Saturday, February 23, 2013

Florence: The Graveyard of San Miniato al Monte


THEY call it the Remembrance Park.
  I like a graveyard, mostly because it makes me feel better about my character names, a lot of real people had crazy names. You’ll see.



One day we had some time, and Dad wanted to walk. So we took a taxi to the church on the hill, just up the hill actually from where David used to be, and walked back. 
Around back of this church is a really great graveyard, huge and cool and free.


Detail: Establishing shot for the cool bust.


Portrait: This is the sort of bust I’d like to have over my grave. 
 I mean look at him, he just doesn’t care. 
Most people when they’re posing for their busts comb their hair, put on a suit and take off their hat.
Not this guy! He doesn’t care!
Good job, guy.


Detail: Mark Yesterday


Detail: James Strong, and his wife, White Strong. 


Detail: The Write family.


Detail: Ms. Death Party.
{Not actually what her name was, but it’s what it looks like.}


Detail: These Celts kind of surprised me. 
How did they get all the way down here?


These little buildings were everywhere, the signs called them “Chapels” and they were like a tiny church built over your dead relative. 
Dad wants to build one like this is our yard. 


Panorama: My best Panorama of Florence.

St. Peter’s Basilica {2/2}

WHEN you walk into St. Peter’s basilica your senses sort of overload.
 It’s a HUGE space, the walls, covered in carved marble, sometimes that is covered is gold, there are paintings of bible scenes I know nothing about and statues of Popes and Saints with names I’d never even heard, it’s overpowering.
 Frankly, I didn’t like it. It was too much all at once.


Detail: Two of these cardinals/popes were obviously the best ones, Iacobo 3 and Iacobo 2. 
{Iacobo is Latin for Jacob.} 


Detail: A Corner. 


Scene: The main entrance 
Included: People for scale.


Panorama: The main hall. 
Included: People for scale.


Detail: An archway and a mini–dome that you could fit a school bus inside, painted with biblical scenes.


Detail: Even the not–special archways are covered in gold and a pattern you could spend an hour deciphering in your brain.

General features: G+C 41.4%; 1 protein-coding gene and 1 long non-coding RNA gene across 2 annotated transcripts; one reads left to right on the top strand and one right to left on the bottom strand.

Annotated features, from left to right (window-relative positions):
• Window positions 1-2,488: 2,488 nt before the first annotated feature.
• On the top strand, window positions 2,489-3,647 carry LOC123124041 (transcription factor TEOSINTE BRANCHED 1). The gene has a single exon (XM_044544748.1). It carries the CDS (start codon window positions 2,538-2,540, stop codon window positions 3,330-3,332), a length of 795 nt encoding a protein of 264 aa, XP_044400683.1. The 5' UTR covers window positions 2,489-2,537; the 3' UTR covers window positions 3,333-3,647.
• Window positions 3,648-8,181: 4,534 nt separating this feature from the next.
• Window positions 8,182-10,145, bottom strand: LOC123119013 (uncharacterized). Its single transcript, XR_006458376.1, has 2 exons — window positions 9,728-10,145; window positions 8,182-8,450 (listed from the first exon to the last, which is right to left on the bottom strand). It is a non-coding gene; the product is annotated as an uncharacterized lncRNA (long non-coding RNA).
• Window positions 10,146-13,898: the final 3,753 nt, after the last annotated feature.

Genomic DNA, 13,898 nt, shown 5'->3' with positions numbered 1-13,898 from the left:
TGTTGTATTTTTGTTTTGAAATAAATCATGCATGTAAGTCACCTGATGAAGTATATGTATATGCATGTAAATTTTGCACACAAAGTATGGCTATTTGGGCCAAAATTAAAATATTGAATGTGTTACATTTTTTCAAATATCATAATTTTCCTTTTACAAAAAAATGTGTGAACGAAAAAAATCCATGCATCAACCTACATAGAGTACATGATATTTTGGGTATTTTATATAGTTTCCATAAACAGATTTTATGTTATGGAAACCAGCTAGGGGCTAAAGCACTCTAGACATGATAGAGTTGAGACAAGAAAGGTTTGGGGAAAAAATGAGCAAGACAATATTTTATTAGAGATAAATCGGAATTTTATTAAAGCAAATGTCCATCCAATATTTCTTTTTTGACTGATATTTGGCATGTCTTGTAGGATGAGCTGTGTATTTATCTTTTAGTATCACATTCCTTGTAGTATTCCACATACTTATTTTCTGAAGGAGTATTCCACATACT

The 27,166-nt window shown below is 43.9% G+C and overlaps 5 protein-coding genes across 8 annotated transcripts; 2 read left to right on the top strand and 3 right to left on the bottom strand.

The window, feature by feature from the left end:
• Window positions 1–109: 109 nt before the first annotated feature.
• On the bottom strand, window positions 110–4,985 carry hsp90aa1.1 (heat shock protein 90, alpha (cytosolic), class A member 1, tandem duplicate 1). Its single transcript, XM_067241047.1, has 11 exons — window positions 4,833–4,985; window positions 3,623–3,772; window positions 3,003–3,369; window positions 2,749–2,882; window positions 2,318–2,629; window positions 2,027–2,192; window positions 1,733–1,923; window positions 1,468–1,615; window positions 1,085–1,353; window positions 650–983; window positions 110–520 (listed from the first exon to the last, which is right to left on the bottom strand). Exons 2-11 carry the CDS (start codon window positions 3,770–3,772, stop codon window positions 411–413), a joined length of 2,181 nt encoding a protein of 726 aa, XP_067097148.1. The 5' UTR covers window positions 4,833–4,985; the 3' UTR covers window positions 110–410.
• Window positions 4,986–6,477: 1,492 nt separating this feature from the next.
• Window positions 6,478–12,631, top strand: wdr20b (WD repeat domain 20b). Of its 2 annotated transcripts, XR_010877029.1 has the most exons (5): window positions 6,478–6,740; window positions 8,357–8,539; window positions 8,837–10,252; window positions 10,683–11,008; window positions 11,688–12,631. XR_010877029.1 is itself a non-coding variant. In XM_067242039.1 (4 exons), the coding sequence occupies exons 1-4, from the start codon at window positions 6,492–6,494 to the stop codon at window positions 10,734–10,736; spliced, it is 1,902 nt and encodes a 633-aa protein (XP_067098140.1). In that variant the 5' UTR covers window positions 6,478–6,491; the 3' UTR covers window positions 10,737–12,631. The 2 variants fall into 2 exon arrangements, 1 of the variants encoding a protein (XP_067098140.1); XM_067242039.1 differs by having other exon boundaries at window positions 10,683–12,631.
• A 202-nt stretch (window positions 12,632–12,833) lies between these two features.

Scene: A statue of St. Phillip Neri and an angel. Rendered in marble, surrounded by marble, in front of a room covered in gold.


Scene: A Hall.
Again with nothing matching. You spent all kinds of money to cover everything in marble and gold, you’d think you could invest in a little bit of symmetry.


Detail: I think this must be a pope, because his wall–carpet has an official seal in the pattern.
And he’s holding some keys, that’s the dead giveaway. 
Only popes are allowed keys.


Italian Vignette: While they might have gone a little overboard on the gold and marble, I’ll admit the Catholics do know how to make a darned dramatic window.


Panorama: I think this one’s a Pope too, that’s the seal above him.
Included: Way too much pink marble, and Dad.


Panorama: I din’t take enough pictures for this panorama to really work.
The Titular St. Peter’s Chair.


Panorama: This is the Papal Altar, where the Pope goes to pray. 


Panorama: Papal Altar in Context.


Scene: An arch.
Included: People for scale. 


A statue of Pius the seventh.


On the Pope’s Seal I Spy: Three Bees, Two Keys, and One Old Man’s Face.


Detail: The inside of a dome. 


Portrait: Dad taking that same picture.


Detail: As you walk out you see the door, and how it’s covered in detailed metalwork depicting several things, these Popes, for one, with their fancy hats and creepy hands.


Panorama: And opposite the cheery Popes: Human Beings being brutally torn apart. 


Detail: Just a random bit of the front of the basilica.


Landscape: St. Peter’s Basilica.


Next we decided to walk over to Sistine chapel.


The Sistine Chapel is in the Vatican Museum, we got there just as it was closing. 
Pro Tip though: You can stay inside and keep looking around for an hour after the museum closes.


Detail: The Ceiling of the map room.


Scene: You have to walk through like five museums to get to the Sistine chapel, including one museum of just paintings of maps.


Detail: A painting of a painting of a map stuck to a painting of a map. 
Trompe l‘oeil! 
Let me clarify: You are looking at a single painting.
A painting of a map with another painting of a map stuck on it.


You can’t really read the words anymore, but I liked the intensity of the blue.


Panorama: A painting of a map of Italy.


Landscape: They don’t let you take pictures in the Sistine Chapel. 
So here’s what Happened: 
  The Sistine chapel isn’t just The Creation Of Adam, although that’s right in the center of the ceiling. Literally every space on every wall is covered with biblical scenes, painted in the renaissance. 
 It’s just insane. 
   At some point in the Basilica Dad’s brain got overloaded, all he could do was go “…wooaah…” so by the time we had walked through several museums and got to the Sistine Chapel he was pretty out of it. 
  I pointed out the famous one, The Creation of Adam, and he just couldn’t process anything. His brain was overloaded.
There’s a hallway, that’s how you get in and out and as we walked out the hall way Dad stopped and said “Wait, Why were you pointing out that one in the centre?” 
  “Well,” I replied “It’s the famous one.” 
 “Yeah but why? Why is it famous?” 
 “Well, Michelangelo painted the whole thing, the whole ceiling–” 
 “OH. OH. Geez, Thank you, I forgot about that, I would have missed it. I’m pretty out of it.” 
“Me too, Dad.” 


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